Every baby needs both blood and milk to live. First, she needs the blood running through her mother’s body, and through her own. Once her body’s in the shared world outside the womb, she needs milk to nourish that body and bloodstream.
Even today, most babies receive that dual support in one package. For better or worse, it’s one mother, one source of nurture, one family.
The rest of us, though, require a more complex early support system in order to survive. The rest of us are adopted, fostered, orphaned, or otherwise need to start our time on Earth outside the one-mother’s-blood-and-milk paradigm. I grew up knowing I was adopted.
One late-April afternoon when I was in third or fourth grade, my best friend and I were talking about the May Day ceremony coming up in a few days at our small Catholic school. We were going to sing, and one of the eighth grade girls would place a crown of flowers on the statue of Mary, the mother of Jesus. Soon our love for this icon and anticipation of the ceremony bubbled over into happy talk about mothers in general. Sure, we concluded, they were annoying sometimes, but having a mother was a very good thing.
A lightning bolt of shock ran through me. It carried a new thought: Wow, I was adopted, so I have a double dose of this goodness.
“I have two mothers,” I said. Jackie looked doubtful.
“I do so,” I said. “I was adopted. That means I have Mommy, and another mother who couldn’t take care of me. I have two!”
I meant my words as a gift. This was my biggest secret, my only big secret, and the first time I’d realized how wonderful it really was. I was only aware of my joy, but Jackie looked away. She’d heard, I have two mothers. You only have one. It hung in the air. Then her face brightened.
“There’s the Blessed Mother,” she said, triumphantly. “I have two mothers, too!”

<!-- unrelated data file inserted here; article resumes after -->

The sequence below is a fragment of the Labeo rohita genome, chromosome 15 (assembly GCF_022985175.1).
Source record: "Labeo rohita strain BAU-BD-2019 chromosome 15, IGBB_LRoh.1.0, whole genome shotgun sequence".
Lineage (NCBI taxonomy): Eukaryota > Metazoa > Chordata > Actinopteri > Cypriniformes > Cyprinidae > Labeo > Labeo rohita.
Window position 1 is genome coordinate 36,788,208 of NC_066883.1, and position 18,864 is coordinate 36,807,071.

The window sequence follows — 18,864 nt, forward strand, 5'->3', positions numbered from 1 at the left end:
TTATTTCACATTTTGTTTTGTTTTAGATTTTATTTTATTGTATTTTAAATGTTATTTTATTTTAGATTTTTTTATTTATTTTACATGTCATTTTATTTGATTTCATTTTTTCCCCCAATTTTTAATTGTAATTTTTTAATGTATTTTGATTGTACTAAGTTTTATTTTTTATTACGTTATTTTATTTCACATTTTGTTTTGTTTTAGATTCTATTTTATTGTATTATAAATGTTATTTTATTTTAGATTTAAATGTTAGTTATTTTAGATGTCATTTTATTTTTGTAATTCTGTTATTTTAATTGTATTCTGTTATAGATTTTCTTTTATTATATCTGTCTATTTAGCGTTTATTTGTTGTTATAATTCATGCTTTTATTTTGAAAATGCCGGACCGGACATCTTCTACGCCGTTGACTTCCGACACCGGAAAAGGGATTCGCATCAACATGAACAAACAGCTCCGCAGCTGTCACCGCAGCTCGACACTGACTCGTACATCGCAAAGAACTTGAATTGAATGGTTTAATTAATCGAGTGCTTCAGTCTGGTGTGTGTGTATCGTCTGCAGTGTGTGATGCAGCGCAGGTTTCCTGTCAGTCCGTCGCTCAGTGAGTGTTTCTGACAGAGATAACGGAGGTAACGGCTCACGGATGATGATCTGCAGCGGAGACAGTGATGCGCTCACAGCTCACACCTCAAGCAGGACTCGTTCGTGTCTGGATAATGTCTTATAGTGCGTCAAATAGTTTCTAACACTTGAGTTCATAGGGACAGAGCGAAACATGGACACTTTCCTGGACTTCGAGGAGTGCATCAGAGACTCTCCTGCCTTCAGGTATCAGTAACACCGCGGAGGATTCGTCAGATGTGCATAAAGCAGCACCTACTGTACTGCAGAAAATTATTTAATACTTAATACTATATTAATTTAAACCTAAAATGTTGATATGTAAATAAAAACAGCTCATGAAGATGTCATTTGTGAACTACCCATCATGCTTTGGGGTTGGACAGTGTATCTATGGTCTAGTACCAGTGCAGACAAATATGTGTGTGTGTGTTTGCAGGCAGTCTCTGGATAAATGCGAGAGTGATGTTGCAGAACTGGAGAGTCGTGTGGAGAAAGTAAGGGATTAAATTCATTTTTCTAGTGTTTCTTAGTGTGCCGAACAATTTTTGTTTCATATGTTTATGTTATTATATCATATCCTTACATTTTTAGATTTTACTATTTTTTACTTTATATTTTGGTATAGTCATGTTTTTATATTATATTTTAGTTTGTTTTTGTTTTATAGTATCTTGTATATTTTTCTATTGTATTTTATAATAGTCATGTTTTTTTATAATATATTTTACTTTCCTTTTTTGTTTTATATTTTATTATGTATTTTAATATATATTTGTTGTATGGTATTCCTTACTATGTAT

Too young to track her own sense of longing, or to understand her relief at finding its resolution, Jackie’s lack of understanding slapped across my face. If I’d had words for that burn, they would have been, Of course there was the Blessed Mother… everybody has the Blessed Mother. I meant I have something wonderful I never realized before. I never felt special aboutbothof them before.”
“Then I have three,” I snapped at her. My throat felt tight. Having two mothers is a good thing, isn’t it? Isn’t it?
In a closed adoption, the “usual” kind, the identity of the child’s biological parents becomes, literally, a state secret. Some adoptees don’t poke the bear, feeling content to let things stay as they are. It’s a choice made, as the other choices are, for any of an infinite number of good reasons. Other adoptees start to explore, then let the search, and the debris around it, settle into the back of a closet. Still others search, fueled by the need to shake the wrought iron fence around the family tree until it surrenders. No matter which group an adoptee inhabits, we all mutter versions of the Serenity Prayer.
Curious, but not driven, until I was nine or ten, I was in that first group. I’m aware of other catalysts for change around that time, but maybe my sense of balance first began to unravel in that exchange with Jackie during our May Day preparations.
From my late teens until I was seventy, I yo-yoed between the second and third groups, searching, stopping, searching, stopping. In April of 2017, courage and loving support, coupled with technology and marketing, overcame my last-ditch internal resistance. I spit into the vial, sent it off to the lab, and waited for my DNA results.
I was alone on the May morning when the email told me my results were in. I felt a chill of anticipation, took a deep breath, gently bit my lower lip, then clicked on the site.
I sort of squealed, or squawked. I’d hit the jackpot: a first cousin had had her DNA test done at the same online source, and was willing to share her results. She’d posted a photo, too.